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Health Care: The Quest For Quality


Social Issues: MANAGED CARE

HEALTH CARE: THE QUEST FOR QUALITY

The industry is readjusting after years of cost-cutting

St. Joseph's Hospital, a 350-bed Catholic institution in suburban Atlanta, was the sort of place managed health care could easily have obliterated. Too many expensive-to-treat chronic care patients, too much dependence on technology and inpatient care, too many indigents.

Simply slashing employees wasn't an option: With 15 surgeons doing 1,900 open-heart surgeries and 4,000 catheterizations a year, evidence of declining quality would begin stacking up in the morgue fairly quickly. So the hospital reengineered. It reduced nursing staff by 15% but found ways to have those remaining spend more time with patients. Computers were used to analyze how fast each surgeon worked so the operating rooms could be booked accordingly--slow cutters got more time.

Costs did drop, but there was more: Quality improved. Post-surgery inpatient stays were reduced, but patients wound up healthier and happier. For one thing, shorter stays cut average bills for heart bypass patients to $27,300, from $36,800. At the same time, quicker discharges helped reduce post-op pneumonia by two-thirds. Bottom line: Last year, St. Joseph's net income rose 67%, to $20 million.

TURNING POINT. So arrives the new revolution in health care. After half a decade spent shaving hospital stays, scrimping on specialist care, and standardizing on suture brands, the $1 trillion health-care industry is starting to figure out there's more to life than cutting costs. Hospitals, doctors, and insurers, attended by a growing coterie of consultants and information systems suppliers, are rediscovering quality.

What's driving this transformation? Once again, it's big employers such as Xerox, GTE, Marriott, and USAir, the same folks who led the charge for lower costs. That push paid off big: By 1995, corporations had pushed 71% of their workers into cheaper managed-care insurance plans. And after years of double-digit growth, U.S. businesses kept their health-benefits inflation to just 2.1%, following a 1.1% decline in 1994, according to consultants Foster Higgins & Co. (chart).

But the jihad on health-care costs went too far--at least, that's the perception helping to fuel the incipient counter-movement. While studies indicate that managed care keeps people at least as healthy as traditional insurance plans, many patients aren't satisfied. And employers worry that penny-pinching health plans may affect productivity. "When companies look at days lost due to sickness, they begin asking themselves if their HMOs are really maintaining the health of their employees," Dr. Paul C. Royce, medical director of benefits consultant Segal Co.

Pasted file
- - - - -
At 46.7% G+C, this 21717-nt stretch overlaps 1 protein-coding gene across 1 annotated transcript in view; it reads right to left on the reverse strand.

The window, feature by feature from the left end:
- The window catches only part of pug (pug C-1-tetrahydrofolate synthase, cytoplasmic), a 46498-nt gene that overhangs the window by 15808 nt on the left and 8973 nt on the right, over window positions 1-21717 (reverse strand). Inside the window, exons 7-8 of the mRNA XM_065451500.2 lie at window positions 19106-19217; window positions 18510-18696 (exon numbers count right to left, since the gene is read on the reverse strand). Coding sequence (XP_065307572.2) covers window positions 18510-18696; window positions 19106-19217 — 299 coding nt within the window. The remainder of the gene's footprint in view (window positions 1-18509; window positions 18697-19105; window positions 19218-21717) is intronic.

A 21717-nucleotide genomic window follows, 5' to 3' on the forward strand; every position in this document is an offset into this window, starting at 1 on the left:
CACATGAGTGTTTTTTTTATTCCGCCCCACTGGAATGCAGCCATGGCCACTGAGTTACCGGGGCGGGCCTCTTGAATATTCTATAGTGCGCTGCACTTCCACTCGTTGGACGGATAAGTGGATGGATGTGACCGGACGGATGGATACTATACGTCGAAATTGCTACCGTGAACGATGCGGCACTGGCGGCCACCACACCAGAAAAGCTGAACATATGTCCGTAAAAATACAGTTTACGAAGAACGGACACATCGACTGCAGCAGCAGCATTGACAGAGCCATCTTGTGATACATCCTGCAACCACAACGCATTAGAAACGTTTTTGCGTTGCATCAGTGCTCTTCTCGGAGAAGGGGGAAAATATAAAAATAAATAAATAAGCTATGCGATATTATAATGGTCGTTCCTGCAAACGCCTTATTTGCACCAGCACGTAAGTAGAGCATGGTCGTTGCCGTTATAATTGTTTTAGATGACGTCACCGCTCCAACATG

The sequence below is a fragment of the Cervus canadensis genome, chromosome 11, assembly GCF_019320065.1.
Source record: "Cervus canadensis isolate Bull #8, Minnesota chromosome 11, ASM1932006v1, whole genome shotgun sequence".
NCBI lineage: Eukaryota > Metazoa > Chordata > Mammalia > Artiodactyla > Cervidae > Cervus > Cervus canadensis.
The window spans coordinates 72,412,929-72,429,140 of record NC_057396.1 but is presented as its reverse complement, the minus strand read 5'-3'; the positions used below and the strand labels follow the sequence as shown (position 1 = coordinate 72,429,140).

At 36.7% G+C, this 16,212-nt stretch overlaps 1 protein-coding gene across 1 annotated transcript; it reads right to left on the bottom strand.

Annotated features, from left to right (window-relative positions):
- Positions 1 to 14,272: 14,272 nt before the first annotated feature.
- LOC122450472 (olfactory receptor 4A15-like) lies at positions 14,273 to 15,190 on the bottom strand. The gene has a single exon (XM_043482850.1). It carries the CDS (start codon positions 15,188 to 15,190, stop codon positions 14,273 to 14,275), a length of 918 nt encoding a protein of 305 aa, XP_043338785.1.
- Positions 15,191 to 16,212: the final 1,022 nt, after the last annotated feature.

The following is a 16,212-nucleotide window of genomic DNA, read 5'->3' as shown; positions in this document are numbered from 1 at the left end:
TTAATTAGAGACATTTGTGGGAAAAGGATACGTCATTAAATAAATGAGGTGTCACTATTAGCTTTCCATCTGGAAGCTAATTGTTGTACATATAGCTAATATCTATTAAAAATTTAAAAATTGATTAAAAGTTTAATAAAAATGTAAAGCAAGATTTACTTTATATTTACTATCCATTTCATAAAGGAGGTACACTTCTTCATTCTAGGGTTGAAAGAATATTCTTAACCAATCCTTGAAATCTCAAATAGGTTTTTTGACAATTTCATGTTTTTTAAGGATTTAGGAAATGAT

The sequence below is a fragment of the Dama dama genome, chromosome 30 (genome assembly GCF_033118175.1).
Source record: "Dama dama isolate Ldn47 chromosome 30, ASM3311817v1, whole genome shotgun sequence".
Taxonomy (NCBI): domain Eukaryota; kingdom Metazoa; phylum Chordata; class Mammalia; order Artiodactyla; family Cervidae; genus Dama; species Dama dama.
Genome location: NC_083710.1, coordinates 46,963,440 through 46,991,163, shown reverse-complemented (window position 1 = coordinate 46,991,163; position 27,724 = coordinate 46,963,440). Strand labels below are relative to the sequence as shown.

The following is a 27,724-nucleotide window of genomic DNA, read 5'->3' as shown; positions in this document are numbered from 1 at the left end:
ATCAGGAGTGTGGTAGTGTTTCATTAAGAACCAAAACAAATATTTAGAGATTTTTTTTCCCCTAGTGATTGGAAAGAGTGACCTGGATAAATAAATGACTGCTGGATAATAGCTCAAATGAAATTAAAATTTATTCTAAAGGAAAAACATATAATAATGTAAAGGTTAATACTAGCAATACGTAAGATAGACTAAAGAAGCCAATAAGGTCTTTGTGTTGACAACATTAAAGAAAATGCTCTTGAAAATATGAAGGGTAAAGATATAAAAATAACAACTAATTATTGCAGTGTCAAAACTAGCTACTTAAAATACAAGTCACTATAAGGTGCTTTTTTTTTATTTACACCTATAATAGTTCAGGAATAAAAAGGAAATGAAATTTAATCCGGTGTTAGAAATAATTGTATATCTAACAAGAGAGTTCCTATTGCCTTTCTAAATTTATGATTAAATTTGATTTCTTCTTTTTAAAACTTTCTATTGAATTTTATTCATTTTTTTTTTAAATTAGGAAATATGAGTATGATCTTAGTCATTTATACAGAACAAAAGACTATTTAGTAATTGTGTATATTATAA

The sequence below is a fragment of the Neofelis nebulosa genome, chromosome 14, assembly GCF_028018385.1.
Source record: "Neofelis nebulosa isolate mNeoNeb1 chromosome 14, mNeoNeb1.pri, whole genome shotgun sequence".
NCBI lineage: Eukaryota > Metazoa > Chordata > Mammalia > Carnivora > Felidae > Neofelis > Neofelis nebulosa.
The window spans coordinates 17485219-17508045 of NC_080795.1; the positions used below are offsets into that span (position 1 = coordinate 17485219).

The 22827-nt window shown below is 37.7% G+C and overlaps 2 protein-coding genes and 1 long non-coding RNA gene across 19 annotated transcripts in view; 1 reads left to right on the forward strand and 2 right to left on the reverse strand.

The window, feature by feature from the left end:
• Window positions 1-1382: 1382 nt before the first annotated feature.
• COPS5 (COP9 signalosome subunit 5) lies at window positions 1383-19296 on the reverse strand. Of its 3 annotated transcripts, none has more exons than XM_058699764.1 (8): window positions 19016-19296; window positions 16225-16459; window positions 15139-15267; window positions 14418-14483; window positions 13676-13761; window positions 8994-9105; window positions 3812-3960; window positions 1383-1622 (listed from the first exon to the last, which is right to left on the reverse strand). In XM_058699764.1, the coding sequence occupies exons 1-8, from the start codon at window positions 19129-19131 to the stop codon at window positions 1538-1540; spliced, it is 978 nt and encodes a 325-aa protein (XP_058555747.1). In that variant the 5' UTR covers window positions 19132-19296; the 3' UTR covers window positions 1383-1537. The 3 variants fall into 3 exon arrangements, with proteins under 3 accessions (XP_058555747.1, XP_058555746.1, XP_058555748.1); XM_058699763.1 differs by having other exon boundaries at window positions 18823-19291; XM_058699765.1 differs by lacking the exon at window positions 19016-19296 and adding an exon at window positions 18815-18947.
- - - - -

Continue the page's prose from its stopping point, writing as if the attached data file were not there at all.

They also understand that, done right, quality medicine should actually reduce their expenses over the long haul. That's the strategy managed-care companies such as Oxford Health Plans Inc. are stressing (page 108). Investing up front in preventive programs for chronic ailments such as asthma and diabetes can dramatically reduce emergency-room visits and expensive complications. Annual influenza vaccines, which cost $10 apiece, reduce medical costs and sick days to the tune of $46.80 per patient, according to a 1995 study by Minnesota researchers published in The New England Journal of Medicine.

An enormous medical-consulting industry has sprung up to provide employers, insurers, and care providers with new strategic road maps. Benefits experts such as Segal and management consultants such as Deloitte & Touche, which advised St. Joseph's, are measuring "outcomes" of various treatments, monitoring continuous quality improvement in hospitals, and writing "practice guidelines" to standardize doctors' practices.

Information systems are hot, too. Stocks of health-care technology companies such as HBO, HCIA, and Imnet Systems have soared as insurers and providers alike demand more sophisticated tools to measure utilization and support programs designed to limit demand for expensive care. Says Richard L. Scott, CEO of the 311-hospital Columbia/HCA Healthcare Corp.: "The future belongs to whoever best measures quality of care and then markets it the best. Whoever does will absolutely control the market, and everyone who doesn't will disappear." Nearly half the American Hospital Assn.'s 5,000 members now track and market their quality and cost data, the AHA reported on Mar. 25.

Certainly, this revolution is still in its formative stage. Quality health care remains notoriously difficult to measure and analyze; outcomes analysis, the study of medical treatments' effectiveness, remains relatively primitive. Only half of America's largest employers make any effort to evaluate the quality of HMOs--generally through employee surveys. And only a fourth of large companies ask their HMOs for data on treatment of such common and costly ailments as hypertension, diabetes, and asthma, according to consultants Watson Wyatt.

TWO TIERS? Most companies, indeed, are still concerned more with simply maintaining their mastery, only recently achieved, over medical inflation. It could be that, ultimately, health care becomes a two-tier market--quality-oriented care for those willing to pay for it and bargain-basement medicine for the rest. Low-income workers may find themselves squeezed by insurance plans that cover fewer and fewer charges and treated by doctors forced to accept lower compensation without much incentive to sustain quality.

The managed-care industry swears that won't happen. Too many horror stories of care denied, postponed, or not compensated have made it intensely sensitive to the question of perceived quality. That's one reason a group of insurers, spurred by big employers, founded the National Committee for Quality Assurance in 1990. The NCQA, a Washington-based nonprofit, evaluates health plans on 50 measures. Are an HMO's physicians board-certified? Do women routinely get Pap smears? Do administrative functions such as medical records operate effectively?